He said a radio watch will still be maintained at Elizabethtown, just not 24 hours a day.
“With radio watch being transferred to our TMC, I have kind of modified it to my own variation. Whenever we are in, no matter what, I will have somebody on a radio and at the phone in Elizabethtown.”
Supervisor Michael Marnell (R-Schroon) said he used to rely on the radio watch when he was highway superintendent for Schroon.
“I know when I was the superintendent of highways, when Severance (DOT shop) got called, they called me and it made my life a lot easier knowing that I didn’t have to go out every hour and a half to see what was going on. It is going to be a hardship (without it).”
They already have to call the TMC when there’s any kind of problem on the roads, Fayette said.
“Anything that happens on any state highway, be it accidents, road closures or you name it, I and my staff are required to notify our TMC and it goes out on the statewide 511 (website); you can look at a map of New York state and see road conditions and road closures.”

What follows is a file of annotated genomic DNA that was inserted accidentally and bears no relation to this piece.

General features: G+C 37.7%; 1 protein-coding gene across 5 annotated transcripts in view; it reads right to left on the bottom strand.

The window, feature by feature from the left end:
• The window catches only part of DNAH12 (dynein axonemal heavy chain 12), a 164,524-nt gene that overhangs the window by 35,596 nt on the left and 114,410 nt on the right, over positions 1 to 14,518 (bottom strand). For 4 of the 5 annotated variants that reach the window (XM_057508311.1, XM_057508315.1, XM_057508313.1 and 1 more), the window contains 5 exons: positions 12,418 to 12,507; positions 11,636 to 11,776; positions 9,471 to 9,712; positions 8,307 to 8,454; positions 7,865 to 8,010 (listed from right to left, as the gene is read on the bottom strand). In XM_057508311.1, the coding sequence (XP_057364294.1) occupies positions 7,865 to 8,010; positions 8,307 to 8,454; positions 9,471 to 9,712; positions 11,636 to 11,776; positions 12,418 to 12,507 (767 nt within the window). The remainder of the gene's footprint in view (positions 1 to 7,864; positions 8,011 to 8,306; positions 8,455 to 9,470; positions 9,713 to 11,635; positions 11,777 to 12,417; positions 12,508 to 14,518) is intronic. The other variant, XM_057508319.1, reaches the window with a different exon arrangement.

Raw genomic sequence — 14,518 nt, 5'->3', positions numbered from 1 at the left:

The site is at: www.511ny.org.
The Transportation Management Centers’ stated purpose is linking things like variable-message signs, closed-circuit traffic cameras, and highway advisory radio systems; coordinating operations within the DOT and with other agencies; and providing real-time information to the public and the media on incidents, emergencies and congestion. They assist in monitoring real-time conditions on the transportation system statewide, identifying incidents and congestion, and managing the network.
Fayette has furnished municipalities with a color-coded map of DOT supervisors’ cell phone numbers to try to minimize notification delays.
Supervisor George Canon (R-Newcomb) said they will start calling DOT personnel direct on road conditions.